(By Brandon Hansen/Chewelah Independent)
Washington Air quality is the worst in the country thanks to Canadian wildfires…
How bad is the air quality because of wildfire smoke?
By most measures, pretty bad.
While there is no nearby wildfires for the Chewelah area, fires in Canada, Montana and Washington have combined to make the valley a smoky vista the past few days.
More than 20 major wildfires are currently burning in British Columbia. It’s a record-breaking fire season for our neighbors to the north. Over a million acres have burned in the providence this year, costing $172.5 million in damages and requiring over 4,000 firefighters.
With warm continental winds pushing the smoke south over basically the entire state of Washington, air quality has dropped to the nation’s worst. Portland and Spokane suffering from air quality that is worse than normally smog-ridden cities like Mexico City and Beijing.
People in Washington are being urged to stay indoors because of the air quality. And, for at least the time being, the smoke is sticking around. Some western winds will possibly improve the air conditions in the next few days, it’s not powerful enough to flush the smoke out. Expect air quality ranging from moderate to unhealthy in the new few days.
Eastern Washington is being more impacted than the coast, but the area will have stronger winds that could possibly ventilate the Columbia Basin. This side of the state could see some good air quality areas by Saturday evening.
“We want people to stay indoors if possible,” Washington Department of Ecology Air Quality Communications Manager Camille St. Onge said. “This is not the time to exercise outside so hold off on that 5K training run you had planned.”
Seattle is getting a double-edged sword effect from the smoke. While it has made the air quality bad, it is also serving as a sunshine shield to help provide a little relief from what was expected to be a triple-digit heat wave. Instead the Emerald City is in the high 90s.
So what is the air quality like? Lets just say you shouldn’t be canning and selling this stuff.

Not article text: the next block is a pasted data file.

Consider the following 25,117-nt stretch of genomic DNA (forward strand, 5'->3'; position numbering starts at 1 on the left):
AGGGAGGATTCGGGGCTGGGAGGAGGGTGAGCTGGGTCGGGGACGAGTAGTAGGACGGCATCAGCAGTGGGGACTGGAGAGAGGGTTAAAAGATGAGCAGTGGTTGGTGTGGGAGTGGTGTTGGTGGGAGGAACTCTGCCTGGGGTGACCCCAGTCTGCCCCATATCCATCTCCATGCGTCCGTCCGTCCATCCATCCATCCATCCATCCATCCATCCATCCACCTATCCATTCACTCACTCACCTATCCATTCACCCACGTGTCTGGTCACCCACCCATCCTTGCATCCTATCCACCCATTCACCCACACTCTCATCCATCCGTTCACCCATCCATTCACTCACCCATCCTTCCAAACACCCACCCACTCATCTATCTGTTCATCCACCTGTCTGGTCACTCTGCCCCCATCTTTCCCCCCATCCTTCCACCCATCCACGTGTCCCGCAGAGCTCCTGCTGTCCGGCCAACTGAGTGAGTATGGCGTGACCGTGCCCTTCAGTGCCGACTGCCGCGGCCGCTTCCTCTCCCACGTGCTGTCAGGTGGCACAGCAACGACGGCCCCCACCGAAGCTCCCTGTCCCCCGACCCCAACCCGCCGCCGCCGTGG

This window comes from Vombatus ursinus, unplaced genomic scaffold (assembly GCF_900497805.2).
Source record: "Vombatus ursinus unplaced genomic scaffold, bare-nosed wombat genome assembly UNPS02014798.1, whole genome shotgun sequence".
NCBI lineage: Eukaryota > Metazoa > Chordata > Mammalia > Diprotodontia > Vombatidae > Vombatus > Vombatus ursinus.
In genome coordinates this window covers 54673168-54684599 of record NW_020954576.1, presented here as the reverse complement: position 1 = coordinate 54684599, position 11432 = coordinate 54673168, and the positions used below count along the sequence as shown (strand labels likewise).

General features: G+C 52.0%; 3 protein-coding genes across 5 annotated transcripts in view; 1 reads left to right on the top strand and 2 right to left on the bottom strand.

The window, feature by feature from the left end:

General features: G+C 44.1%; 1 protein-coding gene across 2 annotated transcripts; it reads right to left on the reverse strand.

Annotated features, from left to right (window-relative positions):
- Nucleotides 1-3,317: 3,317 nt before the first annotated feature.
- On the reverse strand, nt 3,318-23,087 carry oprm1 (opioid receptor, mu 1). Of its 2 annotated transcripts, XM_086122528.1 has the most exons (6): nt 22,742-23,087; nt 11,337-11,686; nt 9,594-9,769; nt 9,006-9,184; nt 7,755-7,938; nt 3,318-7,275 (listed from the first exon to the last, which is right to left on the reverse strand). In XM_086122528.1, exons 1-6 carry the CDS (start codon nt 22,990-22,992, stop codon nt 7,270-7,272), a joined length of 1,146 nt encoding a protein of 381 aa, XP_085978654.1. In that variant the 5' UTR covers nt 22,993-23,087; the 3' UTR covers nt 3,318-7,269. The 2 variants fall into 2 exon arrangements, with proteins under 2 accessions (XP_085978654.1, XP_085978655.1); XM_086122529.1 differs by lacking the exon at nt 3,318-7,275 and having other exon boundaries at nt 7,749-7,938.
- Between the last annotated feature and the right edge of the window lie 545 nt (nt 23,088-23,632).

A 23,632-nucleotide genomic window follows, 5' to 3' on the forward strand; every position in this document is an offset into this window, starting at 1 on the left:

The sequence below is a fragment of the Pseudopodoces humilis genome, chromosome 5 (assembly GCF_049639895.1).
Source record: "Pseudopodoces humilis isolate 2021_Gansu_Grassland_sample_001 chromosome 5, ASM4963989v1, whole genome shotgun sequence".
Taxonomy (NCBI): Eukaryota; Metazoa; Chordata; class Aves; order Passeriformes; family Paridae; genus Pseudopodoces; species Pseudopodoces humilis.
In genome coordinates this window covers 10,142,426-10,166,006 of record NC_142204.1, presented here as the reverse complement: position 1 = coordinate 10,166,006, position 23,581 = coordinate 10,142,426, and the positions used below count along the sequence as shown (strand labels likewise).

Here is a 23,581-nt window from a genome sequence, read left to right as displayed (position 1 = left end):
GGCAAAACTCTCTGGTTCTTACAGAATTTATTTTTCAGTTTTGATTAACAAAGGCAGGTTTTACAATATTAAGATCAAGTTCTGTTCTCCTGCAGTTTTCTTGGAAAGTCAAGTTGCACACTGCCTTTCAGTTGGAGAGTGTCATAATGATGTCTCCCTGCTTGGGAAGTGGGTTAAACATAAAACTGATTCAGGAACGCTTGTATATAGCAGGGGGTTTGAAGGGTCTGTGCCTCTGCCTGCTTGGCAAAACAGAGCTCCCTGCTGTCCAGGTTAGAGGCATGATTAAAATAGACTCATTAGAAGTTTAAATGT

The way air pollution is measured is a daily average of particle pollution per cubic meter. Anything up to 12 micrograms is considered healthy.
Anywhere between 20-34 is considered unhealthy for sensitive groups.
Readings above 135 are considered so bad they severely can impact many individuals
Colville’s air quality on Friday afternoon was measured at 169.
Cheeka Peak, located in Western Washington is considered a location with some of the cleanest air in the state on average. The Canadian smoke however, caused the air quality to plummet (or rise) to a reading of 208.
“Cheeka Peak is near a shipping lane on the coast,” Mike Ragan, Ecology’s air monitoring coordinator said. “That’s not where we expect to see dense air pollution.”
When it came to predicting this smoke, Forecasters and the Department of Ecology saw this coming but did not expect it to be this severe.
“We knew a lot of smoke would transport from the B.C. fires, but this really is unprecedented,” said Ranil Dhammapala, an Ecology atmospheric scientist.
St. Onge said the state of Washington has never been blanketed entirely like this.
So what is the normal person to do? Do as they’re told. Stay indoors. Avoid doing strenuous activities outside. Turn air conditioners to recirculate mode and use a HEPA filter if needed. The EPA is also recommending that sensitive individuals should wear N95 masks.
“We know these are difficult conditions and people are suffering,” St. Onge said. “ Please stay in contact with your health department for local resources. Some of them are handing out masks.”
The Tri-County Health Department has sent out a release warning people with asthma, lung and heart disease have an increased risk of symptoms or worsening of their disease if they stay outside for prolonged periods.
“Under these conditions, even healthy people can have breathing problems,” the release said. “It should be stressed that wildfire smoke is not a major health threat for most people under most conditions. However, for sensitive groups, it can be a serious issue.”
The district also commended people with chronic disease to check with their healthcare provider before wearing a mask as it sometimes can make it more difficult to break.
“If you have symptoms of lung or heart disease that have been worsened by smoke exposure, contact your health care provider as soon as you can,” the release said.
With school and school athletic activities beginning soon, the school guide, Air Pollution and School Activities (available on the Washington State Department of Health website: www.doh.wa.gov), provides recommendations for recess, P.E., and athletic events/practices. If assistance is needed in making determinations on levels of air quality and school activities, contact the Northeast Tri County Health District Colville Environmental Health Office at (509) 684-2262.